InteliServe is helping Unisys win some major service desk awards, including one in Q4 with a TCV of $214m to optimize and consolidate service desk and field services for 19 DoD Fourth Estate organizations, and one in Q2 worth $150m to support DISA's Joint Service Provider program for the management and maintenance of the DoD IT infrastructure. And InteliServe is also helping expand some commercial sector relationships including in Q3 with Nutreco and Bancolombia.

InteliServe is a significant component in Unisys’ suite of digital workplace service offerings and positions it more strongly in a market where some other major providers have been underperforming, with one major player recently announcing its intention to potentially divest this part of its portfolio.

Back in early 2018, we noted an ambition by Unisys to be seen by prospective clients as being easy to do business with, including in responsiveness and affordability, and there was a clear desire to achieve topline growth after many years of decline. Having achieved that, there is now less of an emphasis on the ‘affordability’ element and more of a play on Unisys capabilities in security.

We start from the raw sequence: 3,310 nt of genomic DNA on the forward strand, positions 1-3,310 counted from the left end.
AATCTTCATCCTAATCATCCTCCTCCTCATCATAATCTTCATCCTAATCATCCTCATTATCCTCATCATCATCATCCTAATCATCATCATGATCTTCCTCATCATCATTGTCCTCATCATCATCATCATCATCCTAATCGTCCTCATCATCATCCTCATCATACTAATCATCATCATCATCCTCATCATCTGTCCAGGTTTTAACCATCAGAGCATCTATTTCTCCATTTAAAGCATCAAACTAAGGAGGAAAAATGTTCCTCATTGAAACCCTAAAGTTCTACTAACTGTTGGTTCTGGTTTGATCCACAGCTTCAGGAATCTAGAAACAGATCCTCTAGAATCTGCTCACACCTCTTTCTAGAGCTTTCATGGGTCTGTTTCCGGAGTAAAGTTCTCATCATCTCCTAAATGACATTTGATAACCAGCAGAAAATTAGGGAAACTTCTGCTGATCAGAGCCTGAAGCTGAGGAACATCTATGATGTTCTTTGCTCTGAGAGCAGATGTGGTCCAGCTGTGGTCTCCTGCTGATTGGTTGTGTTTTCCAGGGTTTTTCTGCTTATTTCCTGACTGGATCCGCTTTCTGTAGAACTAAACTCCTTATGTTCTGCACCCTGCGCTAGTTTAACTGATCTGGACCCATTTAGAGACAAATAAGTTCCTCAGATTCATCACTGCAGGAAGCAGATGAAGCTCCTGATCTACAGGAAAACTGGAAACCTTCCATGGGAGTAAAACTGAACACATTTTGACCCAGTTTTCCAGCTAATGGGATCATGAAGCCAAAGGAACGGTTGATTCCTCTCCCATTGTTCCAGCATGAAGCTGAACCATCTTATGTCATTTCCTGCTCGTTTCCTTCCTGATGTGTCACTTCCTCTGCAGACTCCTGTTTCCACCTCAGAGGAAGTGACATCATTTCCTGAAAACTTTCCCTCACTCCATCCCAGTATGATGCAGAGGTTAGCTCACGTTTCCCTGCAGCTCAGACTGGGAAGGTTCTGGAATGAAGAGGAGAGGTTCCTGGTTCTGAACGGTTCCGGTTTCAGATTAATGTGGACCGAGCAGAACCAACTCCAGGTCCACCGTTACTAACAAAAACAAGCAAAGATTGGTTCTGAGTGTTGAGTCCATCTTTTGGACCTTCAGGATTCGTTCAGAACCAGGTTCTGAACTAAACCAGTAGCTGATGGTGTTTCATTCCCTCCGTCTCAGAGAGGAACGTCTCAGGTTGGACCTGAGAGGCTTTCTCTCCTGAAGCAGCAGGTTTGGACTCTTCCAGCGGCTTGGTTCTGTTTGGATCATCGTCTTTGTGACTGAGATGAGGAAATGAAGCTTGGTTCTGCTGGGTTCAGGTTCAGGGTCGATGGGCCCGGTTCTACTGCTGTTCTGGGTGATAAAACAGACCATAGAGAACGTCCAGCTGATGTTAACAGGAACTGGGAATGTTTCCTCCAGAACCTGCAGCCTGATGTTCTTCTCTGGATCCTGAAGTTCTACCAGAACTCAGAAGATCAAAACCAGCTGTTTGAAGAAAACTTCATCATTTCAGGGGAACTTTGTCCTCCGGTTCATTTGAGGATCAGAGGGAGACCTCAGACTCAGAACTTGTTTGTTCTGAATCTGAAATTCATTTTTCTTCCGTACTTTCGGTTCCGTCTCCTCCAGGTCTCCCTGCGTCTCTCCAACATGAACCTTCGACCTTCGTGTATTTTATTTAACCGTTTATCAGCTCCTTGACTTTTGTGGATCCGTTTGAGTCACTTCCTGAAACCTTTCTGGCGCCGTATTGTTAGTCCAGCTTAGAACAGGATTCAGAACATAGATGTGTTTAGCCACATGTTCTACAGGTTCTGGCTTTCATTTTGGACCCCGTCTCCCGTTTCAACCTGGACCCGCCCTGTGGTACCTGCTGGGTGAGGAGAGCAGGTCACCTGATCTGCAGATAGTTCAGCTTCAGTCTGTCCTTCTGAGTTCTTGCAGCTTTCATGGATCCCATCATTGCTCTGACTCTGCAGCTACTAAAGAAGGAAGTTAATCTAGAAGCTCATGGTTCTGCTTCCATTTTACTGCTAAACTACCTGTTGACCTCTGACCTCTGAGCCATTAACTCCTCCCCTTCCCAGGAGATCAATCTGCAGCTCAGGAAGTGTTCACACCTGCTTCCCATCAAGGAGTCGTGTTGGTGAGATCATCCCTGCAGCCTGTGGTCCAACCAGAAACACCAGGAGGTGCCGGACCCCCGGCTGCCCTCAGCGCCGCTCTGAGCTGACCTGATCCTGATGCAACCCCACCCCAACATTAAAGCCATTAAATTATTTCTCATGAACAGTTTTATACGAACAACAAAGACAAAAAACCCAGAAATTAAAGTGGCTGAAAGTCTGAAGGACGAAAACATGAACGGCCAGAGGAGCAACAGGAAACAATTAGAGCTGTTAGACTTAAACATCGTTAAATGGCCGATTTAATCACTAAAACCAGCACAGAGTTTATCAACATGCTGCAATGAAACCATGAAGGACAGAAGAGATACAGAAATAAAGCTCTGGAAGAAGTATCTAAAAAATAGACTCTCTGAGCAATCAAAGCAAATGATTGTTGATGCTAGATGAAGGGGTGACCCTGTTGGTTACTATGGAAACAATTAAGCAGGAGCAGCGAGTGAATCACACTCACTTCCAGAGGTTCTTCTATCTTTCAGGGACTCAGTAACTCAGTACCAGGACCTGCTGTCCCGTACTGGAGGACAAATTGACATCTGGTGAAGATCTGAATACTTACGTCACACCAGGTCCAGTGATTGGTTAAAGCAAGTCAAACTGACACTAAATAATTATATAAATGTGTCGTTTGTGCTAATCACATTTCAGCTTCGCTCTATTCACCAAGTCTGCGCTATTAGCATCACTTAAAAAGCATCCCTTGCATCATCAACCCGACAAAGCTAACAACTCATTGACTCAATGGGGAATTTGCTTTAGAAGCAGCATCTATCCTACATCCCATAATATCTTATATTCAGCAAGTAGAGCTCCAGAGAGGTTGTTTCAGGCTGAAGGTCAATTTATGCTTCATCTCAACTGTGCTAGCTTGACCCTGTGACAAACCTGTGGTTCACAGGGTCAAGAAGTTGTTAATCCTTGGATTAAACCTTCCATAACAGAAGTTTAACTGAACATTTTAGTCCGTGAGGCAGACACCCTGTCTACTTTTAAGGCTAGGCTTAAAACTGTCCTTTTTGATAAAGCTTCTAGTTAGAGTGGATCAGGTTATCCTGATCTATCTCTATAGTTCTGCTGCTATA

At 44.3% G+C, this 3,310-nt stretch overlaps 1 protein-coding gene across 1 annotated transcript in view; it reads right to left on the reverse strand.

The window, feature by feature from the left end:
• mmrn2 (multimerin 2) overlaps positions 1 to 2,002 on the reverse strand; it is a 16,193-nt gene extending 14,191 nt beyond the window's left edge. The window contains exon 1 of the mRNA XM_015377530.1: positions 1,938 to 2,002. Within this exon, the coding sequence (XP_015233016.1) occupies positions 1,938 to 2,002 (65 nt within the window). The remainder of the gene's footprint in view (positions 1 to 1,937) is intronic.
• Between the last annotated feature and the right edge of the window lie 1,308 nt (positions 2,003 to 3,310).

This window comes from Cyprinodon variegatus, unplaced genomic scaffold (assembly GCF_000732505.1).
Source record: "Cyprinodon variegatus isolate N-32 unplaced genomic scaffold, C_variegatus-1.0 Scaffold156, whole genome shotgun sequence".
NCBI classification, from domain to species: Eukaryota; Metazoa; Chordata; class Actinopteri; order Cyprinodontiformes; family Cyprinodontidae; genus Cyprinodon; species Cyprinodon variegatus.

Talent management features as a topic in every IT services provider analyst event we attend these days, and Unisys was no exception. Usually the emphases are on reskilling initiatives, resourcing and/or pyramid management. Unisys referred also to a drive to nurture a slightly different culture, shifting from one where the mindset of employees commonly featured accountability and order taking, to one where there is a stronger focus on  continuous learning and on curiosity, and where accountability is supplemented with a strong sense of collaboration. We are aware that a number of major IT services companies are contending with behaviors in their company that are not particularly well aligned with newer ways of working, newer technologies, or shifts in market expectations. Few acknowledge this, and very few discuss how they are seeking to address this.

We note there has been a slight shift in direction over the last year or so, the primary emphasis shifting from industry software IP such as Elevate, LineSight, and Digistics to the key assets discussed above, and Unisys has been moving at pace to develop these. 2020 will see further enhancements, and the drive to reduce cost of delivery in Services, including through automation, will continue. In the short term, large C&IS deals in Unisys Federal will continue to be the principal contributor to top-line growth. Unisys is more competitive in its C&IS business than it has been for many years and does not need to chase topline growth at the expense of margins; there has also been a refresh of the sales force. We expect to see additional significant C&IS wins in other sectors in 2020.